start dancing and hit the breaks with a pattern you learn, your own personalized
footwork or a body move. Make sure your moves CORRESPOND to the music as if
you're playing that break with your feet or your body. Repeat many times and
vary your creations. Catching all the breaks you want?
Now you can start listening to actual
musical arrangements. Listen to what various instruments do, try to discern
different band sections and instruments - horns, drums, percussions, piano,
flute etc. Try following one instrument at a time, it's easier when it's playing
a solo. With practice you'll be able to hear the instrument you want even when
it's in the background, but not always. Don't get discouraged, you can hit only
the most prominent sounds and everybody will be at awe watching you. Again the 3
basic rules apply before you go on.
Now that you're so attuned to the
music, you feel your body is ready to play, load all the steps you learned or
created in the "computer" on top of your shoulders and pull out one at a time.
Turn the music on. First, a song that you know inside out, that you listened to
so many times you can almost "play" every instrument in it. Here's a fast drum
beat. What step in your repertoire matches this sound? Probably some footwork
that reflects every beat (if you can pull it off) or every second beat. Here's a
long lazy note or cord. That's probably a good time to relax and do a fancy
stretch or dip. Use your imagination, if you don't have anything in your
repertoire of moves that feels right for the music at hand, create something.
You can practice at home if you're too shy on the dance floor. At first, when
you start reflecting the music on the dance floor it'll be with tunes you know
very well. But with time and practice you'll be able to do it even with
unfamiliar songs - music arrangements have so many repetitions.
Another quote from Evan: "With enough
listening, you can guess the arrangements in salsa music that are coming next.
This is a hit and miss proposition, sometimes you'll be right on with a "hit",
sometimes you'll expect something in the music that doesn't come to pass -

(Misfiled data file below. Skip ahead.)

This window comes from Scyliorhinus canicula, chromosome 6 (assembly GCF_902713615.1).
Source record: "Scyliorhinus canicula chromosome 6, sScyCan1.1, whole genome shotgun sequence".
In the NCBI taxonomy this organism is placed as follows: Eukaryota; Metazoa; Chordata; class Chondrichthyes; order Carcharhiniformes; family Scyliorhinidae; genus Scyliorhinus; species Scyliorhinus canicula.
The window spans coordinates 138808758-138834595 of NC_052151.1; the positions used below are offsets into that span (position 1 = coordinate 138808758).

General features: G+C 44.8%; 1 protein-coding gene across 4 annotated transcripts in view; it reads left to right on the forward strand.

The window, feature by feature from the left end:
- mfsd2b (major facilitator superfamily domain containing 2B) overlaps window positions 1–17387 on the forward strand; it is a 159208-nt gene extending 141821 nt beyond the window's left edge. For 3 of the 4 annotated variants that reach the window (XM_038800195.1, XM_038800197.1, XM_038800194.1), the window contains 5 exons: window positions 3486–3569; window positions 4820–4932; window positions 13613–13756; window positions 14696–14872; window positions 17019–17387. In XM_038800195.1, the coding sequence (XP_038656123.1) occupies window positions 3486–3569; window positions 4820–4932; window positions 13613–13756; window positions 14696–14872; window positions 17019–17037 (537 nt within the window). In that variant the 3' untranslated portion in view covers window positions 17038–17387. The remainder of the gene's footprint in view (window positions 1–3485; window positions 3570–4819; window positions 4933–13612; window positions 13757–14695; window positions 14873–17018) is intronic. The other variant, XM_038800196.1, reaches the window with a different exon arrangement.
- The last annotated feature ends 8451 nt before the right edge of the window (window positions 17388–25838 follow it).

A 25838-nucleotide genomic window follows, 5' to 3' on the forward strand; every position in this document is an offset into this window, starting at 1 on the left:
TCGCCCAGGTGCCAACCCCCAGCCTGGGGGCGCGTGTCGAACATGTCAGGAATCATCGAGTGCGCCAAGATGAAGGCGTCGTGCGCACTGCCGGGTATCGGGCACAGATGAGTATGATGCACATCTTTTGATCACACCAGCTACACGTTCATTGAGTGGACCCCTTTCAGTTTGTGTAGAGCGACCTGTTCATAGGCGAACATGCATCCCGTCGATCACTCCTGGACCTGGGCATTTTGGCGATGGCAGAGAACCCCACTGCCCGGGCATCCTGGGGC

that's part of the fun! The best, most playful people, have an understanding of
the music beyond just knowing some specific song, but like in swing, they
understand the arrangements, and how the typical songs progress. Heart, fun,
passion - that's what's so fun about the music and the dance, which is
why, regardless of how technical salsa dancing becomes, it will always be a
social dance for me. To get the most out of it, you have to let go, and let the
music take you where it will!"
Yes, LETTING GO is a necessity for
many salseros striving for perfection.. The important thing to remember is that
everybody feels the music differently and there's no right or wrong move here.
However, when you and your partner are well attuned to the music, you'll find
that your responses coincide most of the times and that's the ultimate thrill. A
word of caution to the followers. Salsa is a restrictive dance. Unlike many free
swing steps allowing partners to do their own thing, salsa moves do not provide
a lot of opportunities for followers to improvise. Does it mean you do your own
thing if you want to? Sure, if you never want to dance with that guy again. I
hate to say this, but partner connection is more important than music
connection. You do not break his lead even if he doesn't follow the music
accents. However, you can do your own thing within the limits of his patterns.
The basic step doesn't always have to be the basic step, you can vary it and
still follow; your styling can often reflect those music accents you just cannot
miss. A head turn, a shoulder lift, a hip wave etc. done to the music can
be very impressive regardless of their simplicity.
Leaders are in control of the dance,
so they can express themselves freely: catch breaks, play with music accents
etc. Leaders should not be afraid to express themselves even if the follower is
not responding in kind. Given enough opportunities and practice, she will catch
up and do her thing. This is an equal opportunity: if both leaders and followers
work on their musicality we will all advance in our enjoyment of salsa. Even
your taste in music might change. You will be eager to dance to tunes with
interesting arrangements providing you with ample opportunities "to play along".
I know, I know, a lot of salseros
will be intimidated even to try. But as this trend gradually spreads, most, if
not all, of us will jump on the bandwagon and let our creativity loose just like
we do with our intricate "arm-twisting" patterns. The beauty of the music
connection is that the moves don't have to be complicated, even a wink might do,
as long as they are done to the music.
Please, remember, this short article
only scratches the surface. It's impossible to follow every necessary step in
its natural progression and foresee the problems that may arise. Your feedback
will show if a face-to-face workshop is needed or desired. Shall we dance?